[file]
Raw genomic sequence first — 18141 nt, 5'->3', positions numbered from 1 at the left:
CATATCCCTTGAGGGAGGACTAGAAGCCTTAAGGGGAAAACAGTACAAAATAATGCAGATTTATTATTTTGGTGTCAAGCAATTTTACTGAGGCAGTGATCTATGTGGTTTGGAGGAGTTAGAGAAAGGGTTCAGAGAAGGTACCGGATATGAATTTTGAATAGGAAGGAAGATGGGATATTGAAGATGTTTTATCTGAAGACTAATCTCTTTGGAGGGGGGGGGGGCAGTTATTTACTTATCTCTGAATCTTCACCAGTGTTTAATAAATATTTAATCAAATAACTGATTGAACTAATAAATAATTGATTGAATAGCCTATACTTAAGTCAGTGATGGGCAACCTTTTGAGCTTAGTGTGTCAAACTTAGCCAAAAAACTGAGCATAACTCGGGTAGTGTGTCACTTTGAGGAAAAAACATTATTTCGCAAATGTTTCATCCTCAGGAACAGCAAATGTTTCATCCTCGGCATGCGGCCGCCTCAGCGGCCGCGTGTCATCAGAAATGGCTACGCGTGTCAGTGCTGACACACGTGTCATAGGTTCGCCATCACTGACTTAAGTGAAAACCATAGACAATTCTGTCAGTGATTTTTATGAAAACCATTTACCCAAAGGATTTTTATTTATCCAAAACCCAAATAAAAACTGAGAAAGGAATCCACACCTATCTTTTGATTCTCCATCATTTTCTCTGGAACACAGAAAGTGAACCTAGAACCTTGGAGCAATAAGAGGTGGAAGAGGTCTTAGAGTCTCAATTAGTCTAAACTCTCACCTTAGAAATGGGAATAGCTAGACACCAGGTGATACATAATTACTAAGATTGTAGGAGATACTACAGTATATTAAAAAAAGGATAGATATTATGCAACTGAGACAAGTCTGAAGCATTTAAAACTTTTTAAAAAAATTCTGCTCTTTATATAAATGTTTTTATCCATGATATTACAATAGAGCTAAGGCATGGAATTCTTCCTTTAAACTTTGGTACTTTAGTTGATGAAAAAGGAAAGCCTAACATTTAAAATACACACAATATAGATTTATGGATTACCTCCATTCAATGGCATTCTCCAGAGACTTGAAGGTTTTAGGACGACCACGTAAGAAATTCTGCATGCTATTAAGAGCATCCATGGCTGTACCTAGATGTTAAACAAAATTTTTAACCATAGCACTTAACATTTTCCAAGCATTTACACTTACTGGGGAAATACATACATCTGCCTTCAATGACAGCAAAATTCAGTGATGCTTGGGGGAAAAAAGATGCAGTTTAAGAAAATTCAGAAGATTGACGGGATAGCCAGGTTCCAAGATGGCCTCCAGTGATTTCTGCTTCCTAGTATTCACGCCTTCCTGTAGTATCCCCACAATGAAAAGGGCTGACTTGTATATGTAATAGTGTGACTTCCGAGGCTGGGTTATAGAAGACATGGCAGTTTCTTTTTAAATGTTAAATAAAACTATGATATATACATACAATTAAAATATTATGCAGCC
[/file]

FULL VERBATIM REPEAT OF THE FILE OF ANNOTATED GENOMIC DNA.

Raw genomic sequence first — 18141 nt, 5'->3', positions numbered from 1 at the left:
CATATCCCTTGAGGGAGGACTAGAAGCCTTAAGGGGAAAACAGTACAAAATAATGCAGATTTATTATTTTGGTGTCAAGCAATTTTACTGAGGCAGTGATCTATGTGGTTTGGAGGAGTTAGAGAAAGGGTTCAGAGAAGGTACCGGATATGAATTTTGAATAGGAAGGAAGATGGGATATTGAAGATGTTTTATCTGAAGACTAATCTCTTTGGAGGGGGGGGGGGCAGTTATTTACTTATCTCTGAATCTTCACCAGTGTTTAATAAATATTTAATCAAATAACTGATTGAACTAATAAATAATTGATTGAATAGCCTATACTTAAGTCAGTGATGGGCAACCTTTTGAGCTTAGTGTGTCAAACTTAGCCAAAAAACTGAGCATAACTCGGGTAGTGTGTCACTTTGAGGAAAAAACATTATTTCGCAAATGTTTCATCCTCAGGAACAGCAAATGTTTCATCCTCGGCATGCGGCCGCCTCAGCGGCCGCGTGTCATCAGAAATGGCTACGCGTGTCAGTGCTGACACACGTGTCATAGGTTCGCCATCACTGACTTAAGTGAAAACCATAGACAATTCTGTCAGTGATTTTTATGAAAACCATTTACCCAAAGGATTTTTATTTATCCAAAACCCAAATAAAAACTGAGAAAGGAATCCACACCTATCTTTTGATTCTCCATCATTTTCTCTGGAACACAGAAAGTGAACCTAGAACCTTGGAGCAATAAGAGGTGGAAGAGGTCTTAGAGTCTCAATTAGTCTAAACTCTCACCTTAGAAATGGGAATAGCTAGACACCAGGTGATACATAATTACTAAGATTGTAGGAGATACTACAGTATATTAAAAAAAGGATAGATATTATGCAACTGAGACAAGTCTGAAGCATTTAAAACTTTTTAAAAAAATTCTGCTCTTTATATAAATGTTTTTATCCATGATATTACAATAGAGCTAAGGCATGGAATTCTTCCTTTAAACTTTGGTACTTTAGTTGATGAAAAAGGAAAGCCTAACATTTAAAATACACACAATATAGATTTATGGATTACCTCCATTCAATGGCATTCTCCAGAGACTTGAAGGTTTTAGGACGACCACGTAAGAAATTCTGCATGCTATTAAGAGCATCCATGGCTGTACCTAGATGTTAAACAAAATTTTTAACCATAGCACTTAACATTTTCCAAGCATTTACACTTACTGGGGAAATACATACATCTGCCTTCAATGACAGCAAAATTCAGTGATGCTTGGGGGAAAAAAGATGCAGTTTAAGAAAATTCAGAAGATTGACGGGATAGCCAGGTTCCAAGATGGCCTCCAGTGATTTCTGCTTCCTAGTATTCACGCCTTCCTGTAGTATCCCCACAATGAAAAGGGCTGACTTGTATATGTAATAGTGTGACTTCCGAGGCTGGGTTATAGAAGACATGGCAGTTTCTTTTTAAATGTTAAATAAAACTATGATATATACATACAATTAAAATATTATGCAGCC